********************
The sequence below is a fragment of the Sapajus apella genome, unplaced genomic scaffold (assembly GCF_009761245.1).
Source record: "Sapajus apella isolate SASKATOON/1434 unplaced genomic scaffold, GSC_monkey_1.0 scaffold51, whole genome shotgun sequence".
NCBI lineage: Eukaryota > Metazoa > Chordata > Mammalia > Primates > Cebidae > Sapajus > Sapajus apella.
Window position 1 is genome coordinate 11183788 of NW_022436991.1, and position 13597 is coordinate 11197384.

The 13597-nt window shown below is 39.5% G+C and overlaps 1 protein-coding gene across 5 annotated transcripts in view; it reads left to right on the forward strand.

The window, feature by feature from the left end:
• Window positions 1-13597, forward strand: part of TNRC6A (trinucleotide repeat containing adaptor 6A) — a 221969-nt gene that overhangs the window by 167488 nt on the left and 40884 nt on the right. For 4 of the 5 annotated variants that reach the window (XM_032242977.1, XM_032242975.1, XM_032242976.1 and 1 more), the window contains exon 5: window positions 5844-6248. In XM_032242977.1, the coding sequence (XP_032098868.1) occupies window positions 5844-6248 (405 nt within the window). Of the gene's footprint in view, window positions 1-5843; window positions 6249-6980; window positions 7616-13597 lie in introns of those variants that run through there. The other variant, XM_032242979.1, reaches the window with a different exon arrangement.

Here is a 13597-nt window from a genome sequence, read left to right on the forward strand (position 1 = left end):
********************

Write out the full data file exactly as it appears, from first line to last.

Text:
The sequence below is a fragment of the Sapajus apella genome, unplaced genomic scaffold (assembly GCF_009761245.1).
Source record: "Sapajus apella isolate SASKATOON/1434 unplaced genomic scaffold, GSC_monkey_1.0 scaffold51, whole genome shotgun sequence".
NCBI lineage: Eukaryota > Metazoa > Chordata > Mammalia > Primates > Cebidae > Sapajus > Sapajus apella.
Window position 1 is genome coordinate 11183788 of NW_022436991.1, and position 13597 is coordinate 11197384.

The 13597-nt window shown below is 39.5% G+C and overlaps 1 protein-coding gene across 5 annotated transcripts in view; it reads left to right on the forward strand.

The window, feature by feature from the left end:
• Window positions 1-13597, forward strand: part of TNRC6A (trinucleotide repeat containing adaptor 6A) — a 221969-nt gene that overhangs the window by 167488 nt on the left and 40884 nt on the right. For 4 of the 5 annotated variants that reach the window (XM_032242977.1, XM_032242975.1, XM_032242976.1 and 1 more), the window contains exon 5: window positions 5844-6248. In XM_032242977.1, the coding sequence (XP_032098868.1) occupies window positions 5844-6248 (405 nt within the window). Of the gene's footprint in view, window positions 1-5843; window positions 6249-6980; window positions 7616-13597 lie in introns of those variants that run through there. The other variant, XM_032242979.1, reaches the window with a different exon arrangement.

Here is a 13597-nt window from a genome sequence, read left to right on the forward strand (position 1 = left end):